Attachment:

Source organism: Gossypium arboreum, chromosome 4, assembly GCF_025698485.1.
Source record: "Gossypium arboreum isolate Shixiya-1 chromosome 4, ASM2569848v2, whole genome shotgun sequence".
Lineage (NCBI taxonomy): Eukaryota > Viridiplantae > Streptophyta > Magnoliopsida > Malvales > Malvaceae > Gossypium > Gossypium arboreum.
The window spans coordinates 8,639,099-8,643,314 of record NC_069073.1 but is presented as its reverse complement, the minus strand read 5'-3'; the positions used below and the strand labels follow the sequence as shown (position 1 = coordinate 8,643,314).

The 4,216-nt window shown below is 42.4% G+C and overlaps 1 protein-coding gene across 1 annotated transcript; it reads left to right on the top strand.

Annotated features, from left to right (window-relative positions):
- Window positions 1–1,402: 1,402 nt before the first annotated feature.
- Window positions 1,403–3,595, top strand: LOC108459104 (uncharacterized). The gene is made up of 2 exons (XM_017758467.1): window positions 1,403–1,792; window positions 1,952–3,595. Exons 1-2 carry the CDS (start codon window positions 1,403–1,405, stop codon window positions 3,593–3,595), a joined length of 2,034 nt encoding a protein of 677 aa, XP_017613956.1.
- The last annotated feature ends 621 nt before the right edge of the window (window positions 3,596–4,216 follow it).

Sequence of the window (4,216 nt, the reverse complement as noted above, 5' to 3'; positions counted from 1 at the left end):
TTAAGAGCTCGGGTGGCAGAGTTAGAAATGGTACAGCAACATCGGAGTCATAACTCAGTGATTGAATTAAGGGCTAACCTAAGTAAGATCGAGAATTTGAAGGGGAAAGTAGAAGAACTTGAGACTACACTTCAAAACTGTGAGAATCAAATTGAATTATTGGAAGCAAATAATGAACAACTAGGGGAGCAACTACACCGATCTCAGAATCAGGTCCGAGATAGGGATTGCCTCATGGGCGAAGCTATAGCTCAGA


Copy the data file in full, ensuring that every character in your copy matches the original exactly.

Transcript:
Source organism: Gossypium arboreum, chromosome 4, assembly GCF_025698485.1.
Source record: "Gossypium arboreum isolate Shixiya-1 chromosome 4, ASM2569848v2, whole genome shotgun sequence".
Lineage (NCBI taxonomy): Eukaryota > Viridiplantae > Streptophyta > Magnoliopsida > Malvales > Malvaceae > Gossypium > Gossypium arboreum.
The window spans coordinates 8,639,099-8,643,314 of record NC_069073.1 but is presented as its reverse complement, the minus strand read 5'-3'; the positions used below and the strand labels follow the sequence as shown (position 1 = coordinate 8,643,314).

The 4,216-nt window shown below is 42.4% G+C and overlaps 1 protein-coding gene across 1 annotated transcript; it reads left to right on the top strand.

Annotated features, from left to right (window-relative positions):
- Window positions 1–1,402: 1,402 nt before the first annotated feature.
- Window positions 1,403–3,595, top strand: LOC108459104 (uncharacterized). The gene is made up of 2 exons (XM_017758467.1): window positions 1,403–1,792; window positions 1,952–3,595. Exons 1-2 carry the CDS (start codon window positions 1,403–1,405, stop codon window positions 3,593–3,595), a joined length of 2,034 nt encoding a protein of 677 aa, XP_017613956.1.
- The last annotated feature ends 621 nt before the right edge of the window (window positions 3,596–4,216 follow it).

Sequence of the window (4,216 nt, the reverse complement as noted above, 5' to 3'; positions counted from 1 at the left end):
TTAAGAGCTCGGGTGGCAGAGTTAGAAATGGTACAGCAACATCGGAGTCATAACTCAGTGATTGAATTAAGGGCTAACCTAAGTAAGATCGAGAATTTGAAGGGGAAAGTAGAAGAACTTGAGACTACACTTCAAAACTGTGAGAATCAAATTGAATTATTGGAAGCAAATAATGAACAACTAGGGGAGCAACTACACCGATCTCAGAATCAGGTCCGAGATAGGGATTGCCTCATGGGCGAAGCTATAGCTCAGA